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The geopolitics of Crimea are important, but we mustn't overlook the persecution of Crimean Tatars

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When commentators and policymakers discuss Russia’s illegal annexation of Crimea in 2014, the focus is often placed on geo-politics and Black Sea security. This is understandable. After all, Russia has used its illegal land grab to make the Black Sea a contested region. It has also used its increased military presence on Crimea as a launching pad for Russian military operations in places further afield such as Libya and Syria.

While the geo-politics of Crimea are important, one should not overlook the tragedy taking place to many of the people living there. This is especially true with the Crimean Tatar community – an ethnically Turkic and religiously Sunni Islam minority population which has faced decades of religious and political persecution under Russian domination.

Earlier this month, Russia’s Southern Military Regional court sentenced three Tatars to lengthy prison sentences (Rustem Emiruseinov to 17 years, Arsen Abkhaitov to 13 years, and Eskendir Abulganiyev to 12 years in prison). Their crime? Being members of Hizb ut-Tahrir Islamic, a group that has been labeled as an extremist organization and banned in Russia, but is legal in Ukraine.

The Tatars have a rich and deep history in Crimea, but one often mixed with tragedy. The Crimean Khanate—a vassal state of the Ottoman Empire—survived for 300 years, until Catherine the Great took control of the peninsula in 1783. During the chaos following the Bolshevik Revolution and Russia’s civil war, the peninsula was finally incorporated into the Soviet Union. The Soviets never had the well-being of the Crimean Tatars in mind. Sometime in the 1920s, Vladimir Lenin reportedly wrote about his plans for the Crimean Tatars: “We will take them, divide them, subjugate them, digest them.”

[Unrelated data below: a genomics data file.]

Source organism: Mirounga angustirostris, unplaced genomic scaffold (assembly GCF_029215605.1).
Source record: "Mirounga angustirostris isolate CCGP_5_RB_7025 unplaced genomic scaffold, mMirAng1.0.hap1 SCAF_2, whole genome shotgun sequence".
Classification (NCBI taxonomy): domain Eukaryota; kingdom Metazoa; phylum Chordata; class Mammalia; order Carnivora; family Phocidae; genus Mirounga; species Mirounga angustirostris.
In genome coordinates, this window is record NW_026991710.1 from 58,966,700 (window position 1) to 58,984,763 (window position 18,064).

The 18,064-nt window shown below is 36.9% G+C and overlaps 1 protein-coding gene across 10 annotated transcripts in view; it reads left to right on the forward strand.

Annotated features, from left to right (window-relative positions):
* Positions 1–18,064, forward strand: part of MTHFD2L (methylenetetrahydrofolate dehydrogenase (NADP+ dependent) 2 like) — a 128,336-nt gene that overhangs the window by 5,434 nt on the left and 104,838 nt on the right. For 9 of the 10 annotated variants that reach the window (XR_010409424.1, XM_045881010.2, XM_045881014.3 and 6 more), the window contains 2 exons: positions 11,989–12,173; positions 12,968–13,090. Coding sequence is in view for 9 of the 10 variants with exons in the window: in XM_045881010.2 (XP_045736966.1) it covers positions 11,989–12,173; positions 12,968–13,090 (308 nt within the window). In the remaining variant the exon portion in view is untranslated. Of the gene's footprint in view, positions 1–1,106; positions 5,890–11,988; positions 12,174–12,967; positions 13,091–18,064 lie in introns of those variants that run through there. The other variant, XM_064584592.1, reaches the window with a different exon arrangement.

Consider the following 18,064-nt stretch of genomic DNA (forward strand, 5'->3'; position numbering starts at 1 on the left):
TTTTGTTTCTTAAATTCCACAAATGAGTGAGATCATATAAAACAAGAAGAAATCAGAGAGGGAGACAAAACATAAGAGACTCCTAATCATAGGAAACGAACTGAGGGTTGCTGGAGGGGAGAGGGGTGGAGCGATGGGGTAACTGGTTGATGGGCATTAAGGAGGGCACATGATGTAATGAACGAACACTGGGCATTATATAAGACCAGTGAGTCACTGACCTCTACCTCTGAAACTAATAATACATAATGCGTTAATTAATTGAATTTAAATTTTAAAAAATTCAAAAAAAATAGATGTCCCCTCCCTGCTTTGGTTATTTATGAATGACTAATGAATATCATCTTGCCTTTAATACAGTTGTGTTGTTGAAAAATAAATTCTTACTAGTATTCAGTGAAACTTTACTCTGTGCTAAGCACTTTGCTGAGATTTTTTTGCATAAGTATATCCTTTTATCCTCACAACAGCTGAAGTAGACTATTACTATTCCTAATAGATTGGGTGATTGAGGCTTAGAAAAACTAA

Under the iron-fisted rule of Joseph Stalin, the Crimean Tatars were almost annihilated. Stalin claimed that the Tatars were enemies of the state because some sided with Nazi Germany during World War II. While many did fight for the Germans, many also fought for the Red Army against Nazism. In fact, eight Crimean Tatars were awarded the title “Hero of the Soviet Union”— the highest distinction in the Soviet empire. Amet-Khan Sultan, a Tatar pilot, won this prestigious award twice.

Nevertheless, the fact that some Crimean Tatars fought for the Nazis was a good enough excuse for Stalin to punish the whole community. In 1944, almost 180,000 Crimean Tatars were forcibly removed from their homes in Crimea and shipped east. Many ended up in Uzbekistan, but thousands were also scattered around Siberia. During this forced removal, tens of thousands of Tatars were killed.